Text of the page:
Smaller crossover utilities are the fastest growing segment of the American auto market in the last few years and Hyundai America CEO Dave Zuckowski hopes that the all-new 2016 Tucson will take advantage of that and rekindle the brand’s growth. The first batch of some 9,000 Tucsons has arrived in port from South Korea and are currently going through final quality checks before being shipped out to dealers across America for sale starting August 15. While those are being inspected, I got the chance to spend a couple of hours in a pre-production model on rural roads west of Ann Arbor.
The redesigned 2016 Hyundai Tucson will be hitting dealerships in the next two to three weeks but it won’t remain the smallest crossover in the Hyundai lineup forever. During a regional media preview for the Tucson, Hyundai America President and CEO Dave Zuchowski acknowledged that sales of B-Segment crossovers are growing fast and Hyundai wants to be in the segment. However, the new Creta that just launched in India is not suitable for the American market in its current form. Zuchowski didn’t say if the new U.S.-market CUV would be based on an updated version of the Creta or would be something different. He did say that the small crossover would probably arrive here in two to three years.
In the wake of last week’s Wired.com report where security researchers Charlie Miller and Chris Valasek remotely took control of a 2014 Jeep Cherokee via its telematics system, the auto industry is now on cyber-security high alert. During a regional press preview for the new 2016 Tucson, Hyundai America President and CEO Dave Zuchowski was asked about it. As expected Zuchowski said that the safety and security of customers is always a top priority for the company but then went on to give a surprising response to my follow-up question.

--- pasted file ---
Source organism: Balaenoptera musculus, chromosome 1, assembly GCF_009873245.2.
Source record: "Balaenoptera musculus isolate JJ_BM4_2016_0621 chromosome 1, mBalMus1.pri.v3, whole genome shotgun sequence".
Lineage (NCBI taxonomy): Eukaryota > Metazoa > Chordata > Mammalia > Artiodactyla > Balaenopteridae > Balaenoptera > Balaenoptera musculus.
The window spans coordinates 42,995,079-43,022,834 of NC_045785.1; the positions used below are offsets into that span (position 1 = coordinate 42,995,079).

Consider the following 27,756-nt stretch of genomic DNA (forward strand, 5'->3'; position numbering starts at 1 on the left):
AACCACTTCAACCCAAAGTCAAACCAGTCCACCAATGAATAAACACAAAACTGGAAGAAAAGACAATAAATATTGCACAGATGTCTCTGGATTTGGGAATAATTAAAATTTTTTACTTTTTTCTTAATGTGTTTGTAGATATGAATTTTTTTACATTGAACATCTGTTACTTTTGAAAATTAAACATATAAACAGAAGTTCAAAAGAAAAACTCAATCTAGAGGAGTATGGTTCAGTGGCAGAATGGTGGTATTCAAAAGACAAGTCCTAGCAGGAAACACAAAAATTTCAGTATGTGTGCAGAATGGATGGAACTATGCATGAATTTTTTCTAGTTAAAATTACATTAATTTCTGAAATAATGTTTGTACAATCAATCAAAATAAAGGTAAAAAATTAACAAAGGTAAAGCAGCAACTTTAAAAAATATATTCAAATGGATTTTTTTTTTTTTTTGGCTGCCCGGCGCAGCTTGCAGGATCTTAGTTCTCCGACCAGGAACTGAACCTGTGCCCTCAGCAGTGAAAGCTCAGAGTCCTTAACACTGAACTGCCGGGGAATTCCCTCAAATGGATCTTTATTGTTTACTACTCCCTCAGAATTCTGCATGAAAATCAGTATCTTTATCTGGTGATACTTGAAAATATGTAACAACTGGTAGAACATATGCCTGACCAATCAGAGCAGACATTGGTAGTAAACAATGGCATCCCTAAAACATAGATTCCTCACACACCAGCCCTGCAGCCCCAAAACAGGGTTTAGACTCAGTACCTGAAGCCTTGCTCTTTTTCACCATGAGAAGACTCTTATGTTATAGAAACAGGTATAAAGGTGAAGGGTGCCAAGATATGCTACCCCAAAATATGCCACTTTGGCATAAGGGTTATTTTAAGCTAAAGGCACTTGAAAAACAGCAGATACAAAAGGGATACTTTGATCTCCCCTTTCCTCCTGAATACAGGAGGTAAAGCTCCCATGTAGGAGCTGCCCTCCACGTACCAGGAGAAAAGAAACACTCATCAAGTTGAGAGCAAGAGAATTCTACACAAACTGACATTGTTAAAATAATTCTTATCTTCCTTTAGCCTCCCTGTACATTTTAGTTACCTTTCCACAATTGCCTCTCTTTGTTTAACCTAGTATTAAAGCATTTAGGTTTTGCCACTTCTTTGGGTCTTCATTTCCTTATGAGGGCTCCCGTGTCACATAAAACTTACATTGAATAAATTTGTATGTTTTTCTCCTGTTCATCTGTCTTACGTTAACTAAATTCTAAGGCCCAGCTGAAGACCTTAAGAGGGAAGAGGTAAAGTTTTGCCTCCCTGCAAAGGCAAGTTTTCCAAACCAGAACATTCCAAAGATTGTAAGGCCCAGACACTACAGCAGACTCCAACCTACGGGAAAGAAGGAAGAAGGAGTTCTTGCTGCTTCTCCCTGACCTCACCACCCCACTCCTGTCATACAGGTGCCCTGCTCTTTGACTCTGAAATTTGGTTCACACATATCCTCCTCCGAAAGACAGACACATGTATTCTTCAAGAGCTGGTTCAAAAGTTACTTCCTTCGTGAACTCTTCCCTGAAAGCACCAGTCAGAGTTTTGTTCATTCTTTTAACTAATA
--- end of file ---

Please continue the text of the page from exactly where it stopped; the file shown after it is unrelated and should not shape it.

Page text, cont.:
When I asked Zuchowski if Hyundai would follow the lead of technology companies such as Facebook, Microsoft and Google and establish a bounty program for responsible disclosure of security vulnerabilities, he acknowledged that it was under consideration. In addition, he said that while Hyundai doesn’t have a formal program at this time, the company has previously paid researchers on an ad hoc basis for disclosing vulnerabilities. Zuchowski didn’t offer any additional details, but the acknowledgement that the company has gone down this path is a good thing.
I first proposed the idea of a bounty program to OEM contacts back in 2011 and have done it repeatedly since then to no avail and also wrote about it here nearly a year ago.